Whether you are looking to get into astrophotography or take your skills to the next level, 2020 has lots of great astronomical events happening all over the world. Planning in advance and being in the right place at the right time is the first step to getting amazing shots.
A large part of photographing specific events is planning. Obviously, being in the right place at the right time is the key to successfully photographing an event that occurs only at particular places and times, but you can only plan when you know something is going to happen.
Photographing the Milky Way is a bucket list item for most photographers, so here’s the foundations for doing so, all in under five minutes.
The Canon EOS Ra is a specialized camera, but one that is quite intriguing for anyone interested in astrophotography. This great video takes a first look at it to see if it is right for you.
We are featuring our Black Friday discounts for all of Elia Locardi’s tutorials in our store. This series on landscape and cityscape photography has been one of our most popular to date and from now until Monday, December 2 we’re offering $50 discounts on Photographing the World 1-4 as well as the bundle packs.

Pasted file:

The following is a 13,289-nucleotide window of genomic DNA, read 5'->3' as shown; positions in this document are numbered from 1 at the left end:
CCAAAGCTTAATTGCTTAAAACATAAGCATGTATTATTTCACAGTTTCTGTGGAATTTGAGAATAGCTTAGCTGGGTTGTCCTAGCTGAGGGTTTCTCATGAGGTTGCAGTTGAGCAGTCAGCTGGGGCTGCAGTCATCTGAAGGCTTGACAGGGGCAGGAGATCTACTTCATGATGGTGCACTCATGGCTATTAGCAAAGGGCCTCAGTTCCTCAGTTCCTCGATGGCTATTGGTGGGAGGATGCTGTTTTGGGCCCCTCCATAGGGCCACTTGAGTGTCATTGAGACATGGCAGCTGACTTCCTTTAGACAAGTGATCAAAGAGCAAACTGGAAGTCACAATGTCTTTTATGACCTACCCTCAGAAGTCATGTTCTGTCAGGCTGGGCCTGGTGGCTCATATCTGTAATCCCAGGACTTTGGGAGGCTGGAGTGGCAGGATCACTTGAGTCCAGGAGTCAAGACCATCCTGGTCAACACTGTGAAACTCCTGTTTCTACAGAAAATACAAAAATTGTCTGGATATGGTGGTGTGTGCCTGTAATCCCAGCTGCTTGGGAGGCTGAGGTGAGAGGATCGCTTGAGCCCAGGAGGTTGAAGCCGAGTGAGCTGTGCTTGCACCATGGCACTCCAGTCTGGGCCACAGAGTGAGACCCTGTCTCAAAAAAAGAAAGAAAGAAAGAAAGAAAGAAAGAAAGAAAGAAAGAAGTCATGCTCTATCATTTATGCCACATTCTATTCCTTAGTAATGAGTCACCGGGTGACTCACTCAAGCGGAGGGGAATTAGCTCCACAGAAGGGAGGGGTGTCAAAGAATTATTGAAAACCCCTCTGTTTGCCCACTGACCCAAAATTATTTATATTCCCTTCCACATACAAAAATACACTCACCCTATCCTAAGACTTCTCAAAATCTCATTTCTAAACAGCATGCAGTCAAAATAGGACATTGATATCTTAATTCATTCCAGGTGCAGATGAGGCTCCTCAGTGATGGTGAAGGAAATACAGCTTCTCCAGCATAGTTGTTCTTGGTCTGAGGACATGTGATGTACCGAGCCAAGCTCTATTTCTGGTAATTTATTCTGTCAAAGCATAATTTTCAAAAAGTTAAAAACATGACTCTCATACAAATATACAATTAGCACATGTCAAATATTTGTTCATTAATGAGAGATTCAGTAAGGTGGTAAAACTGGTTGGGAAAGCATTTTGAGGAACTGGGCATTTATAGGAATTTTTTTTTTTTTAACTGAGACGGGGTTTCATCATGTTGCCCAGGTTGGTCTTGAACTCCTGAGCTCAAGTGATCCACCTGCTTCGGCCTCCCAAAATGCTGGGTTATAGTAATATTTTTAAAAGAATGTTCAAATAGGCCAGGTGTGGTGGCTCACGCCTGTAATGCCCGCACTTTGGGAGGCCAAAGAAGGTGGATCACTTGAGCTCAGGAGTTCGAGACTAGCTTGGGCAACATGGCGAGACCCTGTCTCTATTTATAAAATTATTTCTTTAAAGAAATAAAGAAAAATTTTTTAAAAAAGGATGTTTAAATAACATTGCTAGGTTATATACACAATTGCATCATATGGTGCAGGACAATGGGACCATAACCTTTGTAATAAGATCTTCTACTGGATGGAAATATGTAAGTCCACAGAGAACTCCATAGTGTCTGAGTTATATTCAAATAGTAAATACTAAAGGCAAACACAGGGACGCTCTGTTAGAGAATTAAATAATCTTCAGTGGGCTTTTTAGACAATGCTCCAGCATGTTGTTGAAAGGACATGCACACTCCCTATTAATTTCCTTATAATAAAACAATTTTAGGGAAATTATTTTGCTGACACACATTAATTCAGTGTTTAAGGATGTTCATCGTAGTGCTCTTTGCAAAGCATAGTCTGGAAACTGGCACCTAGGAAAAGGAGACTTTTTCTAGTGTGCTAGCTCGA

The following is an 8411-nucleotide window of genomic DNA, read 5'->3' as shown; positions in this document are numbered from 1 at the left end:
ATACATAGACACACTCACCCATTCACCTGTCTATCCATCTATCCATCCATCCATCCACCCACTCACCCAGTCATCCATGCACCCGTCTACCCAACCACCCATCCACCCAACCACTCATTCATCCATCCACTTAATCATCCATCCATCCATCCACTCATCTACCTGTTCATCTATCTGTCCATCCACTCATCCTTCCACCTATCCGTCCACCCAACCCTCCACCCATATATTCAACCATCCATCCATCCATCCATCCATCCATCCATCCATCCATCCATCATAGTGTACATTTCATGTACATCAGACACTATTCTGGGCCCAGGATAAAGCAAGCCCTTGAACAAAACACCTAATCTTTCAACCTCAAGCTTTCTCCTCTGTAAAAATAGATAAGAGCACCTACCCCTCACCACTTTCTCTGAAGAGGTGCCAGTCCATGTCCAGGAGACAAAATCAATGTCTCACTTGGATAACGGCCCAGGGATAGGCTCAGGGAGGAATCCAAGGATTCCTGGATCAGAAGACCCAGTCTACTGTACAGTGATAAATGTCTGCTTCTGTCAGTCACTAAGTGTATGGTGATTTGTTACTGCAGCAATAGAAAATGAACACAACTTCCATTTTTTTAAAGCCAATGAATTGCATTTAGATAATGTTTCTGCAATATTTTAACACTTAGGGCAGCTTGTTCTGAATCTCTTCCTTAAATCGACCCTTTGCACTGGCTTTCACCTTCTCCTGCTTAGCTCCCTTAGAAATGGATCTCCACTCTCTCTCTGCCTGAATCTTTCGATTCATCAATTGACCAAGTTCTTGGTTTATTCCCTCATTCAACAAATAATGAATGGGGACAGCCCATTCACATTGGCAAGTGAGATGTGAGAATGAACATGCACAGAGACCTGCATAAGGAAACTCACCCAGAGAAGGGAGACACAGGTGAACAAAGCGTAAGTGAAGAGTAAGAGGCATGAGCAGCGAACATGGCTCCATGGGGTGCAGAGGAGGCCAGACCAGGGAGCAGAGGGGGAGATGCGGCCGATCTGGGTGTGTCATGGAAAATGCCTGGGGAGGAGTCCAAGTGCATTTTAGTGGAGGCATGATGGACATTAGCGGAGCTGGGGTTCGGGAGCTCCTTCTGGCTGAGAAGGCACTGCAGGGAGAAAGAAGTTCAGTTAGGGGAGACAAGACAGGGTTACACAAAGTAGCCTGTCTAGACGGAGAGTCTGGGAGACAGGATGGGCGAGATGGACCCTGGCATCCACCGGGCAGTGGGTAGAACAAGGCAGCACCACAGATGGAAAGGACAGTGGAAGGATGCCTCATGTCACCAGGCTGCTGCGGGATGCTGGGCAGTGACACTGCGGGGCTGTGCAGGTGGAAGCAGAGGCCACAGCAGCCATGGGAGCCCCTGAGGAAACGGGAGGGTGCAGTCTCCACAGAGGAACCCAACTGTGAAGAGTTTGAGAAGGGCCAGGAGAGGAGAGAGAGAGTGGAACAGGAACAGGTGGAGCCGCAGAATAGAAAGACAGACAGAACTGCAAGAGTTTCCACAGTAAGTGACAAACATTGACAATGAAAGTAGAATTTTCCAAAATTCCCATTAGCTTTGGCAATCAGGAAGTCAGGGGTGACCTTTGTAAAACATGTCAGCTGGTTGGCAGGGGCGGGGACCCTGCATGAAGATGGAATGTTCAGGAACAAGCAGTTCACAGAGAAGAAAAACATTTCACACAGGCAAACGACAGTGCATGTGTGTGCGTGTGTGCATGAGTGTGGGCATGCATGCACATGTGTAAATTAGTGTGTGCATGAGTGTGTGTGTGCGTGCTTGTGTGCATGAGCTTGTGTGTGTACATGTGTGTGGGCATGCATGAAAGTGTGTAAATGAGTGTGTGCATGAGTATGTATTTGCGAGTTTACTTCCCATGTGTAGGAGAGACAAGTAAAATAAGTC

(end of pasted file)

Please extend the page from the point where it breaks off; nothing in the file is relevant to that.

We photographers don’t always get the perfect sunset or clear starry night sky every time we head out to photograph desolate areas or national parks. This is when we can take a little post production know-how and can still create other worldly and dreamy images that capture the viewer’s eye. Skylum Software’s Luminar 4 has just made that scenario easier and faster to do with its all-in-one software and very powerful artificial intelligence.
For people that want to connect their cameras to their smartphones for control it can be a nasty bug ridden adventure. If you look at apps designed to connect for Nikon, Canon, and Sony cameras you’ll see reviews that go from faint praise to horrible.
Hoping to create stunning night sky photography, have you ever driven out beyond the city, only to be left with a pesky orange or green glow in every shot? A new filter promises to cut down the effects of light pollution and not affect your landscape color tones in the process.